Most of the structure had toppled over centuries ago, leaving what remained looking like jagged, broken teeth. Huge chunks of black stone lay scattered about, mostly on the eastern side, indicating that was the direction in which the tower had collapsed. The western wall stood over fifty feet high, seeming to reach for the sky in a desperate attempt to save itself.

Yet even in its current condition, the tower clearly gave the impression that it had once been quite imposing. Its base was easily a hundred and fifty feet along each side, growing slightly smaller as the structure rose to the higher levels, though no one knew exactly how tall it had once been.

"Do you think Morgoth actually built it?" Aragorn asked, marveling at the ruins before him.

"I do not know, but it is certainly possible. Evil seems to favor black towers like this, and even from here, I can feel the evil that once resided here." Legolas thought of both Barad-dûr in Mordor and Dol Guldur in the south of his own homeland forest, now called Mirkwood. Both towers were black, both were imposing and both were built and occupied by evil. Even though the true betrayal of the white wizard, Saruman, had not yet been demonstrated and Isengard was believed to still be a beautiful place, the tower of Orthanc was also black.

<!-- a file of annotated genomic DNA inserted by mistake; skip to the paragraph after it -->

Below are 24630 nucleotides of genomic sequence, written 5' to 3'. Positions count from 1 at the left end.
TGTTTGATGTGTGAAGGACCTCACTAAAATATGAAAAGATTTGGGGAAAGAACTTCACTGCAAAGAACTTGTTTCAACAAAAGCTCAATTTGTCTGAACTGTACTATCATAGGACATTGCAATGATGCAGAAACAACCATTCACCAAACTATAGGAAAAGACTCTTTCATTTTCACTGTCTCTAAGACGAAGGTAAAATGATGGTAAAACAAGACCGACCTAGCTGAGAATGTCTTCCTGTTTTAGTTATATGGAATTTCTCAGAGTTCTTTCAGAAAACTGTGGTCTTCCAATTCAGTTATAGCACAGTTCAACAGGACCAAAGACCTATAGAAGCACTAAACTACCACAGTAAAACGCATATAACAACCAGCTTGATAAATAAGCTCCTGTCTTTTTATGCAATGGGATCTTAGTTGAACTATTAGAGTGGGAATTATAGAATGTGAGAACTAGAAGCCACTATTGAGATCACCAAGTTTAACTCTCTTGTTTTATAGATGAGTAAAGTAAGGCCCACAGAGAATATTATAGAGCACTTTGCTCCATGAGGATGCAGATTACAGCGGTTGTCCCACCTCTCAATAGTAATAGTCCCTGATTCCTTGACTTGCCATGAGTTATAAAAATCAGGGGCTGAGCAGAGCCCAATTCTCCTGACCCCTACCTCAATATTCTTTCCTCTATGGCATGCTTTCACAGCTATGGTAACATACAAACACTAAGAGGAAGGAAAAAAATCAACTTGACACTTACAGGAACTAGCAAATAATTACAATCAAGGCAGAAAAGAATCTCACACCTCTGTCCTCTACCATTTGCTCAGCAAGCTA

"I wonder what made it fall." Aragorn imagined a fierce battle between good and evil taking place here with the immense powers of both vying for supremacy. Whether Morgoth's enemies destroyed the tower in victory or whether Morgoth himself had done it as he fled was as open to speculation as was whether he had ever even occupied the place to begin with.

"I do not know that either," the elf answered.

Aragorn grinned. "Perhaps we can find some answers here." He looked at Legolas invitingly. "Wouldn't you like to know?"

Legolas did not answer that question directly. Instead, he said, "I do not know if evil lingers here, Morgoth based or not."

"Well, we know Morgoth certainly isn't here. Neither is Sauron. I think we can handle anything else that might call this place home. Think how great it would be to solve the mystery of this tower." When Legolas looked dubious, Aragorn grinned. "You may simply be feeling what the Dark Lord could have left behind."